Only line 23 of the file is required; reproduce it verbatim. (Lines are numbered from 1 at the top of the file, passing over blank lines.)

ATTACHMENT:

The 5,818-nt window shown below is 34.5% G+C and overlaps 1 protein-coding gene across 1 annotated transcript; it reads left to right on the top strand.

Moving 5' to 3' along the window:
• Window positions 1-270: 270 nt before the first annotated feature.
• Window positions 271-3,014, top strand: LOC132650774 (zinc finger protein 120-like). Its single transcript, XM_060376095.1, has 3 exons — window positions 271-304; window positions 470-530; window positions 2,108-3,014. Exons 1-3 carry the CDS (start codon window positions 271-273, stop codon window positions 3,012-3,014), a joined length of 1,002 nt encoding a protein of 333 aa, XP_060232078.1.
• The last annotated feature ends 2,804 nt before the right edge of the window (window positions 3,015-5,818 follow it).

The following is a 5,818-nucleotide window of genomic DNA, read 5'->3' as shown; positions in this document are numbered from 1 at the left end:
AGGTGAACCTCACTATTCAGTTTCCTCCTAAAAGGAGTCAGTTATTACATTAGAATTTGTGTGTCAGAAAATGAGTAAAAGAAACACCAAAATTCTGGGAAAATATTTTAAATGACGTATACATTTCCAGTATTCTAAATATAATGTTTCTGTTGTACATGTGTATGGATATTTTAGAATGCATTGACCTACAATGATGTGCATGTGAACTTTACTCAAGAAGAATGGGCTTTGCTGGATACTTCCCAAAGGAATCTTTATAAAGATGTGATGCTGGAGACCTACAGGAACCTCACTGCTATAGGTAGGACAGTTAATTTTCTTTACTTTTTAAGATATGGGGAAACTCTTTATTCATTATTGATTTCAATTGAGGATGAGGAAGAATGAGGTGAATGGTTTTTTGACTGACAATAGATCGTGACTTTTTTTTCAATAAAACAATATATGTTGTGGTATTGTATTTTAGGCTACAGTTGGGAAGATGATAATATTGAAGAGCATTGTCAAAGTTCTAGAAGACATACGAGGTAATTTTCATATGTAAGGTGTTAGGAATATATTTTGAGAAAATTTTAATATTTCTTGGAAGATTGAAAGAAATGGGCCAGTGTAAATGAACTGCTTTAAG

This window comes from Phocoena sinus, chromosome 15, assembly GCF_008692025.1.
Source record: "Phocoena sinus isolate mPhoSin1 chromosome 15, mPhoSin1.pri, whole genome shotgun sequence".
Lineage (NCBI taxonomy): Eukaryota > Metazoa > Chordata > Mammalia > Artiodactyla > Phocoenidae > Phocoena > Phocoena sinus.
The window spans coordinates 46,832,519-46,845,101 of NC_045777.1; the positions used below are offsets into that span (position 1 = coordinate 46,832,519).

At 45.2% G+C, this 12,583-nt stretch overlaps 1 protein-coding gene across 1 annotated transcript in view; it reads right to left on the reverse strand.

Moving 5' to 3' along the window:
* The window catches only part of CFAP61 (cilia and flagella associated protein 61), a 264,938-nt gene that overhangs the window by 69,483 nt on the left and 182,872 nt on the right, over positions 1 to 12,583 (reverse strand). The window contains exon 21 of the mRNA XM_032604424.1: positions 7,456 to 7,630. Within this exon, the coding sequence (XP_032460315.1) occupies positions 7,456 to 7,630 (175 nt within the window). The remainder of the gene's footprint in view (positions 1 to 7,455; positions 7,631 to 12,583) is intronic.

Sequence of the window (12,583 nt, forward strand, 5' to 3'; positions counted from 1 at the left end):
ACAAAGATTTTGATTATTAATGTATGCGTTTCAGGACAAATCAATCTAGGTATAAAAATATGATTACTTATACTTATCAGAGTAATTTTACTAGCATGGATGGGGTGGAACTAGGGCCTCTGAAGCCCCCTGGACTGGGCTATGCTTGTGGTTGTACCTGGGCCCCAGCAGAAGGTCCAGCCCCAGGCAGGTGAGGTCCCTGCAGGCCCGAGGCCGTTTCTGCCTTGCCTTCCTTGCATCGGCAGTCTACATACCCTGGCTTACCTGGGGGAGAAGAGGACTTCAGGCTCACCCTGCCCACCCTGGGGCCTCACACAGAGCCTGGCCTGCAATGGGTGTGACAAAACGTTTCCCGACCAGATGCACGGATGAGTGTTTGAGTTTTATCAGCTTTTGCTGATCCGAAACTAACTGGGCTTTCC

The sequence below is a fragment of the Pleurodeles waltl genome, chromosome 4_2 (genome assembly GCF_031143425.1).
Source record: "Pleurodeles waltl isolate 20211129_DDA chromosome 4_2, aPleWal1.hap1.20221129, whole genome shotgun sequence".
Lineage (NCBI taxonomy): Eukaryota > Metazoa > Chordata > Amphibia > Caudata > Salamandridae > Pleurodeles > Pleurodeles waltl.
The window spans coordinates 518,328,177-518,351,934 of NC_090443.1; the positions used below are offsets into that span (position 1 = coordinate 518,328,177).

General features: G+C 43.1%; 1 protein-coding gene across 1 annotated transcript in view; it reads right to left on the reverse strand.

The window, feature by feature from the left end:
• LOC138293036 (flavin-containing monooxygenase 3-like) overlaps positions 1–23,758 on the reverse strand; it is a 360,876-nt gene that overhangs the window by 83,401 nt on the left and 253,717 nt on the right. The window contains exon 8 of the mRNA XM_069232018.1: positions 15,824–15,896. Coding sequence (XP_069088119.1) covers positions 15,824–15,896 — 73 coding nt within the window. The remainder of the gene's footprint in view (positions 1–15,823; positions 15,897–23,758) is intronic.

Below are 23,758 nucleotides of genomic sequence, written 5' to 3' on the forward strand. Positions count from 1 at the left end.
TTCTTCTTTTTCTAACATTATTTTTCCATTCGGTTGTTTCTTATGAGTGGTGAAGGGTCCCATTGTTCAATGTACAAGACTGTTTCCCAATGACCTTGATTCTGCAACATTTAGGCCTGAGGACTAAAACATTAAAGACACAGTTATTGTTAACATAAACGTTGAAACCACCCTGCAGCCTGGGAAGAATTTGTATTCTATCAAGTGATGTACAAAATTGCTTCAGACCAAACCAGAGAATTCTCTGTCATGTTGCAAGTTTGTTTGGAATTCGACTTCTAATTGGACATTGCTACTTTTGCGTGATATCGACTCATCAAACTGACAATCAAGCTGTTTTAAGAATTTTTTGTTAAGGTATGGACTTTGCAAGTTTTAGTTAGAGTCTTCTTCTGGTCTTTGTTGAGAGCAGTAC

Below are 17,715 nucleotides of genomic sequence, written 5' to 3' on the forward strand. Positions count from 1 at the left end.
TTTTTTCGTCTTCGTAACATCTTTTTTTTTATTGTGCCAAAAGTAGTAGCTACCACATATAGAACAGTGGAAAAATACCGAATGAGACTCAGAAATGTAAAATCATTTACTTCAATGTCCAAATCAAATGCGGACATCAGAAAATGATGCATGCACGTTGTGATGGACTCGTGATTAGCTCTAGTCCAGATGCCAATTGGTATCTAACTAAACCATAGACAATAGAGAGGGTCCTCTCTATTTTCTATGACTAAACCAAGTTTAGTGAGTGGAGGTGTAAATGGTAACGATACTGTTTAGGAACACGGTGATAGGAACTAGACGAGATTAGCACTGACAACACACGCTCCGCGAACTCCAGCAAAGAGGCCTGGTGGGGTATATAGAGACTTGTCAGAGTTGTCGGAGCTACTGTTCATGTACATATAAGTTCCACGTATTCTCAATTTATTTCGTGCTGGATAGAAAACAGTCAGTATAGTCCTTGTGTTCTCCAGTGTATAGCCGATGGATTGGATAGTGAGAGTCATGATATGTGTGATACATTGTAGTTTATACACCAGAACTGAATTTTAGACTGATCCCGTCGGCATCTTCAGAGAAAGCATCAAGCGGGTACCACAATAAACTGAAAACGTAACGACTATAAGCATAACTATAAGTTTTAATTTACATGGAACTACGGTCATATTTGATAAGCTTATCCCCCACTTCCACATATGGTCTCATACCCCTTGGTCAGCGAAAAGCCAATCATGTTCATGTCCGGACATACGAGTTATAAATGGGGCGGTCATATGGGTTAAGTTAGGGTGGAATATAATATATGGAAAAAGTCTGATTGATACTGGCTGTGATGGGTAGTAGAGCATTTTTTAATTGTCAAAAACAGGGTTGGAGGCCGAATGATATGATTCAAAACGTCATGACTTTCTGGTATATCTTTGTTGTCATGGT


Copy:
• LOC138293036 (flavin-containing monooxygenase 3-like) overlaps positions 1–23,758 on the reverse strand; it is a 360,876-nt gene that overhangs the window by 83,401 nt on the left and 253,717 nt on the right. The window contains exon 8 of the mRNA XM_069232018.1: positions 15,824–15,896. Coding sequence (XP_069088119.1) covers positions 15,824–15,896 — 73 coding nt within the window. The remainder of the gene's footprint in view (positions 1–15,823; positions 15,897–23,758) is intronic.